describe is a function that takes a meaningful label and associates it with an anonymous function. This manages Javascript’s scope (scope is a really big deal in Angular development). Then comes the test. The it() function also takes a meaningful label and it is attached to another anonymous function. This is the test. The expect() function determines whether or not a test passes or fails.

In our first example, the test passes. If a test fails (say edit the expects() to be different) and this is what you get:


Failing a test immediately raises the red flag.

The Big Idea

The big idea is that if you consistently test your software, you can catch bugs before they are hard to find. Expanding your test suite as you develop will make it easier to implement with confidence. As we expand our modules functionality we are going to also expand our suite of tests.

Controller Test

So how do we test our simple controller?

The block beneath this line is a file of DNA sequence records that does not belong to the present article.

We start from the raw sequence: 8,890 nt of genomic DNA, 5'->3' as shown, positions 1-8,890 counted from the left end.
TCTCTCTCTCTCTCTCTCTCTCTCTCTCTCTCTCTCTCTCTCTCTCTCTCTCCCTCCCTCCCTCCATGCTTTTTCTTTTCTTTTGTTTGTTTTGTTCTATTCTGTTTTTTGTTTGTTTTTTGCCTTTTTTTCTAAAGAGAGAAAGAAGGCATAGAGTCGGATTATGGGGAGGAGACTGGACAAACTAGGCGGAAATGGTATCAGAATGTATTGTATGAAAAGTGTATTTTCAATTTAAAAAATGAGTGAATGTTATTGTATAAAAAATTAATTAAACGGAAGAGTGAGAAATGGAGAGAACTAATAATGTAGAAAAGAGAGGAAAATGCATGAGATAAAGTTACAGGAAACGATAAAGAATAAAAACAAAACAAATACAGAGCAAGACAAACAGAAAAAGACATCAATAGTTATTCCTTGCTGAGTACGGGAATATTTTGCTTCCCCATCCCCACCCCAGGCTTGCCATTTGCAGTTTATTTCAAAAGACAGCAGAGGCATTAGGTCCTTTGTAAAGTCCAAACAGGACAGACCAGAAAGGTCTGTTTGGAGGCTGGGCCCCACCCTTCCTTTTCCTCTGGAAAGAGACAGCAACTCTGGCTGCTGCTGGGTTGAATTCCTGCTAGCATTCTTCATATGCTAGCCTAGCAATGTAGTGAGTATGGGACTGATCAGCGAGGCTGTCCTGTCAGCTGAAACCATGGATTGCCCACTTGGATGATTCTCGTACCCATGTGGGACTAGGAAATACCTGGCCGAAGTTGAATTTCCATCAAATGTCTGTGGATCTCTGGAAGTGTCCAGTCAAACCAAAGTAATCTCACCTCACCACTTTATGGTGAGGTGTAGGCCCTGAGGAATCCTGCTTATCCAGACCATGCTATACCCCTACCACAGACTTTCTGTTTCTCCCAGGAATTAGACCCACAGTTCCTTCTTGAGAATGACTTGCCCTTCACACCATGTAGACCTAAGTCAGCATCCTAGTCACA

Copy the Jasmine 1.3.1 folders into your project. We want the SpecRunner.html file in the root folder. Source files go into the src directory, Spec files go in the Spec directory.

Now let’s write a test for MyCtrl. Since it does one thing, we only need one test. Create a file called MyControllerSpec.js and enter the following code:

This test file contains a describe() function call which groups together all the tests. It contains an it() function call to define our first specification.

Now why are we declaring a scope variable? Because angular will not be calling our module, our test code will. So we have to create the context. One of the biggest challenges we will deal with later is how to integrate all the dependencies from angular. Just trust for now that the smart people at Google figured all of this out and it is possible.

Finally, we expect("World-Controller"). It almost reads like english does it not?

Try it out.

Running Your Test

Edit the SpecRunner.html file to look like this:

The source files are included before the test files.

If you load SpecRunner.html into your browser you would see…


This is just about the most trivial test you could run. One function. One specification. We are testing to see if our controller function sets the scope member name to be a certain string.